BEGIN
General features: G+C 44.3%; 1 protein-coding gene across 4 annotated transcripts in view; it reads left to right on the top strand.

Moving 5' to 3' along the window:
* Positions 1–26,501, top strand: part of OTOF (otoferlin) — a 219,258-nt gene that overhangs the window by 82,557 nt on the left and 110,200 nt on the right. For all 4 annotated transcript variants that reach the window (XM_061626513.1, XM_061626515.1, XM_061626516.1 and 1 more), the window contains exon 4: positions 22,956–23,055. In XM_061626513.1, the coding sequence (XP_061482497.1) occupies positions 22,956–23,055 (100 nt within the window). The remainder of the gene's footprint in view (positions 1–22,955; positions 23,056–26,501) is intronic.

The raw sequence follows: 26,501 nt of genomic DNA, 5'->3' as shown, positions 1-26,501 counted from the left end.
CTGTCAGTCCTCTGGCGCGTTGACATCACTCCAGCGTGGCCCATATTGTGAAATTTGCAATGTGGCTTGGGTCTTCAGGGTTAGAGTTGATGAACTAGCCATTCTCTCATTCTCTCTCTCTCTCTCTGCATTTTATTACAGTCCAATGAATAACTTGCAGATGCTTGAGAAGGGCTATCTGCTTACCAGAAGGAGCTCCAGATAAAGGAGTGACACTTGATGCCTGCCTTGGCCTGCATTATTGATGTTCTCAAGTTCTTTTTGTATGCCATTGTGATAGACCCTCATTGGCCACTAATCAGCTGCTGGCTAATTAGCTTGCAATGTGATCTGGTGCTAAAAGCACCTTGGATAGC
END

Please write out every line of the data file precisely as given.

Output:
General features: G+C 44.3%; 1 protein-coding gene across 4 annotated transcripts in view; it reads left to right on the top strand.

Moving 5' to 3' along the window:
* Positions 1–26,501, top strand: part of OTOF (otoferlin) — a 219,258-nt gene that overhangs the window by 82,557 nt on the left and 110,200 nt on the right. For all 4 annotated transcript variants that reach the window (XM_061626513.1, XM_061626515.1, XM_061626516.1 and 1 more), the window contains exon 4: positions 22,956–23,055. In XM_061626513.1, the coding sequence (XP_061482497.1) occupies positions 22,956–23,055 (100 nt within the window). The remainder of the gene's footprint in view (positions 1–22,955; positions 23,056–26,501) is intronic.

The raw sequence follows: 26,501 nt of genomic DNA, 5'->3' as shown, positions 1-26,501 counted from the left end.
CTGTCAGTCCTCTGGCGCGTTGACATCACTCCAGCGTGGCCCATATTGTGAAATTTGCAATGTGGCTTGGGTCTTCAGGGTTAGAGTTGATGAACTAGCCATTCTCTCATTCTCTCTCTCTCTCTCTGCATTTTATTACAGTCCAATGAATAACTTGCAGATGCTTGAGAAGGGCTATCTGCTTACCAGAAGGAGCTCCAGATAAAGGAGTGACACTTGATGCCTGCCTTGGCCTGCATTATTGATGTTCTCAAGTTCTTTTTGTATGCCATTGTGATAGACCCTCATTGGCCACTAATCAGCTGCTGGCTAATTAGCTTGCAATGTGATCTGGTGCTAAAAGCACCTTGGATAGC